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Parents in Oakland's Worst Schools Want Out, See Open Enrollment as Their Chance

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Oakland Reach founder Lakisha Young tells parents in low-performing schools to advocate for their kids. (Julia McEvoy/KQED)

Oakland parent Mischelle Bunton's son Tyren went to Lafayette Elementary School, in West Oakland, for several years before she found out the school had 0 percent of its students reading at grade level. She said she was stunned.

"I was like, 'Oh no, I need to do something for my baby,'" she said. "It's not a good-quality school."

Bunton got involved with a parent empowerment group called The Oakland Reach and with their help she applied and got her son into a better-performing school, Glenview.

Oakland Reach founder Lakisha Young takes it personally that so many of Oakland's students of color are segregated in the district's lowest-performing schools, and she wants other parents, like Bunton, to feel that same outrage.

That is why Young marshaled 83 black and Latino parents last month to the Allendale Community Center off 35th Avenue in Oakland's Fruitvale neighborhood.


The event was well ahead of the district's open enrollment launch for school year 2019-20, but Young is concerned parents she is trying to reach sometimes are not aware of the importance of applying early, which she says is critical.

There was food and childcare in one room while parents gathered separately so they could focus on the message.

Young began by quizzing her audience about how well Oakland's black and Latino students do compared to white students: "Did you guys know that in OUSD black and brown students make up 70 percent of all students? That's a lot, right? But black and Latino students are half as likely to meet English language arts standards and one-third as likely to meet math standards. I don't know about you, but I have some feelings about that."

Her audience nodded and called out in agreement. Young asked them to study a slide of district data.

"Let's look at math," she said. "Wow! What do we have going on in math? Eighteen percent of black and Latino students are on grade level in math, what about our white students in math?"

A few in the audience responded: "Sixty-six percent!"

Young built to her point: "So somebody getting some money but our kids not served well. I want to be clear, that is why we are in this room today!"

Young's goal is to get parents in low-performing schools to put pressure on the district to improve their schools or allow their children to attend the district's better schools. For her that means preparing her parents for open enrollment, which started Monday and ends next Feb. 8.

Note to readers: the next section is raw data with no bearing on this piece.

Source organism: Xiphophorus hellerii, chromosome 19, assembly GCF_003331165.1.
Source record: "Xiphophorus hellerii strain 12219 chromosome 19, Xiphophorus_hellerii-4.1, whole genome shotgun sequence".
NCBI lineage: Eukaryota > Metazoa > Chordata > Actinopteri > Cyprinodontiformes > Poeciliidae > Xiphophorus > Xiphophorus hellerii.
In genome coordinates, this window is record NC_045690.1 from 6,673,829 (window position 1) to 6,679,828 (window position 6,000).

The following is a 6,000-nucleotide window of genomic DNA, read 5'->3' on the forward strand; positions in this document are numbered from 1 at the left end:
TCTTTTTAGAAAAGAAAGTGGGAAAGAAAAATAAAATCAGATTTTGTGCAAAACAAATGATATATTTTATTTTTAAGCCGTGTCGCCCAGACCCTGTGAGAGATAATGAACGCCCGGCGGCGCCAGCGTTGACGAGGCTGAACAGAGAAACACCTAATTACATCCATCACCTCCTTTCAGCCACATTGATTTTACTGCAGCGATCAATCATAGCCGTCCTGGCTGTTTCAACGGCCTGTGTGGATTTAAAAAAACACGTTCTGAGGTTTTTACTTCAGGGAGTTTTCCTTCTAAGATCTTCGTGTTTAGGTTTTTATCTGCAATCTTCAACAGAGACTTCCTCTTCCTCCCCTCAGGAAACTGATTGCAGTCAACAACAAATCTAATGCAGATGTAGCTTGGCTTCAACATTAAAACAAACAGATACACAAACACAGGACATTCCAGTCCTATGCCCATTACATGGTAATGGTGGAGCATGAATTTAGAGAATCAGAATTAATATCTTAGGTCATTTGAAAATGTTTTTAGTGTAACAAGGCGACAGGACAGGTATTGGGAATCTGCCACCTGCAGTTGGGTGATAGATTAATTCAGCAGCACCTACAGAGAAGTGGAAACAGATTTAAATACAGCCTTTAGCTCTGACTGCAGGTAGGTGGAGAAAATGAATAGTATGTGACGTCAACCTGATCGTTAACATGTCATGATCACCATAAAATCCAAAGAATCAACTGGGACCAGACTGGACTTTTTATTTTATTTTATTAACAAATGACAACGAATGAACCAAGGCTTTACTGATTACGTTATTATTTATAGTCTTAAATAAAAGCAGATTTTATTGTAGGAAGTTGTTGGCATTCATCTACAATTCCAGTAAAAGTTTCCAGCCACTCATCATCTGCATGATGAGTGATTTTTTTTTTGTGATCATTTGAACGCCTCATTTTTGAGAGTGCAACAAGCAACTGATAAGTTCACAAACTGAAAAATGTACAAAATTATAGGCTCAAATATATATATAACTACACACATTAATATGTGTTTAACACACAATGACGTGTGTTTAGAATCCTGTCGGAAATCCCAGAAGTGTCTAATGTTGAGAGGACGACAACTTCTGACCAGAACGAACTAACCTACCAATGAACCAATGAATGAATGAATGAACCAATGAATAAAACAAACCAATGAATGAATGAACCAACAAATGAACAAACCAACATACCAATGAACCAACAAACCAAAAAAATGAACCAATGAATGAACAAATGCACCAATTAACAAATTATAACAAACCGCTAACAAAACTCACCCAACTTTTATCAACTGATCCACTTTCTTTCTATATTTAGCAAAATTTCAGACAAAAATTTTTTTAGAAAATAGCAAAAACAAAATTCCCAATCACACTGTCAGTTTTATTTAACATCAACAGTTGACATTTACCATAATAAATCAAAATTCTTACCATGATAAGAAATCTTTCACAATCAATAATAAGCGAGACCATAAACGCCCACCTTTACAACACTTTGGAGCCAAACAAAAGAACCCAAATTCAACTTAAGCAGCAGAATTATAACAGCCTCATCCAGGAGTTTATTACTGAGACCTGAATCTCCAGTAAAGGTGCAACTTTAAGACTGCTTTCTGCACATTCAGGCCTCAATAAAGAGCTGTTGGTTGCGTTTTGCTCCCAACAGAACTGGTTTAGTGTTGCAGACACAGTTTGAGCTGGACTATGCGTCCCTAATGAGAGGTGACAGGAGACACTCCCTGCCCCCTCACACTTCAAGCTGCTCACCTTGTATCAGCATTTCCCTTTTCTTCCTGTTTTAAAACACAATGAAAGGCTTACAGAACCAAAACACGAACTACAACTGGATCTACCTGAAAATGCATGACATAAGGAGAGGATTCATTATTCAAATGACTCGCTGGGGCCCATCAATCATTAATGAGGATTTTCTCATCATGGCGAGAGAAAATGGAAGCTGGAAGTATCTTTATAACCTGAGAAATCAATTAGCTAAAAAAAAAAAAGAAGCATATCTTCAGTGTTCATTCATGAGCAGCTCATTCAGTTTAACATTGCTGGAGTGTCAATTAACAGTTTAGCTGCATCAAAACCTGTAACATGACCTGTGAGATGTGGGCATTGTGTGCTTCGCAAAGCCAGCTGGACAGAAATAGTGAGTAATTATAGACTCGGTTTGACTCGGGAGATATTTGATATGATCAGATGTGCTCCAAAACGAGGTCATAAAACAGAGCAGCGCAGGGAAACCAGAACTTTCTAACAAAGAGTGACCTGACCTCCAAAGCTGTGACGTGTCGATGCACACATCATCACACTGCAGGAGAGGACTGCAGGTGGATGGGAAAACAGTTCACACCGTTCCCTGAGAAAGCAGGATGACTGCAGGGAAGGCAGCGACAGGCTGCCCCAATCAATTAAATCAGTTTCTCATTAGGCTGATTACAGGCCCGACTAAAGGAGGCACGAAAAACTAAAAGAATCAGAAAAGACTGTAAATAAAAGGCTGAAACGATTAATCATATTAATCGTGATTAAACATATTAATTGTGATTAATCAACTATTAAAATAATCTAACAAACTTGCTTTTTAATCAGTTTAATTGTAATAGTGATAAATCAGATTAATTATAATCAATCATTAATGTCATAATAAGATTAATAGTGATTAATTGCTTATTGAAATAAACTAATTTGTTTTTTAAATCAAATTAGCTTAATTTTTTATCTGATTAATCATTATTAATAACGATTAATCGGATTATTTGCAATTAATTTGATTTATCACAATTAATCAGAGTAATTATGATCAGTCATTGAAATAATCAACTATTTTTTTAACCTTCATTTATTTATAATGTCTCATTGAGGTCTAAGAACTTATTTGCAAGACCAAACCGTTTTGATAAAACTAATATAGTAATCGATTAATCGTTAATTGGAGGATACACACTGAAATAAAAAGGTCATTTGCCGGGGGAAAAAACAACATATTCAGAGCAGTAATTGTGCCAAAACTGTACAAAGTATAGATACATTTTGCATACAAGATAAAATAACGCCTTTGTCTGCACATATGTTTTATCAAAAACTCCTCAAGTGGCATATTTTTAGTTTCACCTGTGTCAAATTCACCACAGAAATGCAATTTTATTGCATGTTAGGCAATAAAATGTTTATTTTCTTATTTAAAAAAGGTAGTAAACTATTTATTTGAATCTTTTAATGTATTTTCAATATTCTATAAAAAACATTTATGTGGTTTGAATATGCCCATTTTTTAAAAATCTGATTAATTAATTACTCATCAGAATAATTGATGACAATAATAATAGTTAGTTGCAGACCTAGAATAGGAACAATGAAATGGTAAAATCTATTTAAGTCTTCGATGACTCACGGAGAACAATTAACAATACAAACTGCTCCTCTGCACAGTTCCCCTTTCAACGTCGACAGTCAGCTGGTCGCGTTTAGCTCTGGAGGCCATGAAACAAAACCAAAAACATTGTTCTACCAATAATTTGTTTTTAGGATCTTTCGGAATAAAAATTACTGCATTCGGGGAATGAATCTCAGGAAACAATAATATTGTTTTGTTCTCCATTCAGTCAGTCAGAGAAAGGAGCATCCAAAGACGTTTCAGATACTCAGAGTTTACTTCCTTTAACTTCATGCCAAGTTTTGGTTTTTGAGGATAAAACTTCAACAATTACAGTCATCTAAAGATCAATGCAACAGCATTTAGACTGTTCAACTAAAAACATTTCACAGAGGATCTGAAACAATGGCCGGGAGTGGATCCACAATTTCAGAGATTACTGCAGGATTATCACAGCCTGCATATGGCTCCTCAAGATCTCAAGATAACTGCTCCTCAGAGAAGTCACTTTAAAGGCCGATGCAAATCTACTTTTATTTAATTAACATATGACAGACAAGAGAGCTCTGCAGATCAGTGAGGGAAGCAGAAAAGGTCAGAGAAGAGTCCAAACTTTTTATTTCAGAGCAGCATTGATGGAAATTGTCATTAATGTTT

"Raise your hand if your dream is for your kid to go to college," Young said. Hands shot up.

"But we have kids who are performing at 18 percent of grade level," she said. "Is that going to work? No. So there's a gap between where you want to go and where we are."

Young emphasized that there's tough competition to get into Oakland's high-demand schools. She tells parents they need to apply early, in the first enrollment round.

"If you are not doing that early in the first round, you can forget it," she warns.

District enrollment officials came to the meeting to explain how to apply and go over the deadlines. Enrollment chief Charles Wilson told the group that this year, for the first time, parents will learn whether they got into charters or traditional public schools on the same day, making it less confusing for parents to weigh their options and decide where they want their kids to go. And officials are touting their enrollment website EnrollOak.

Wilson also doubled down on Young's message: that applying in the first round is the crucial to getting into a better school.

Wilson said 68 percent of parents who apply on time to get outside of their local neighborhood school get their first or second choice. He said typically, parents who apply in the first round are a subgroup of more affluent families. Once the first enrollment application in February passes, Wilson says parents can still apply to get out of a low-performing neighborhood school, but the odds are much lower of finding a space open in the top-performing schools. Wilson adds that each year some 6,000 parents don't show up at the district until July and August, trying to get their kids enrolled.

Oakland Reach wants to change that equation. In a new pilot effort, it's offering one-on-one counseling and school tours to help parents who want to get their kids into higher-performing schools.

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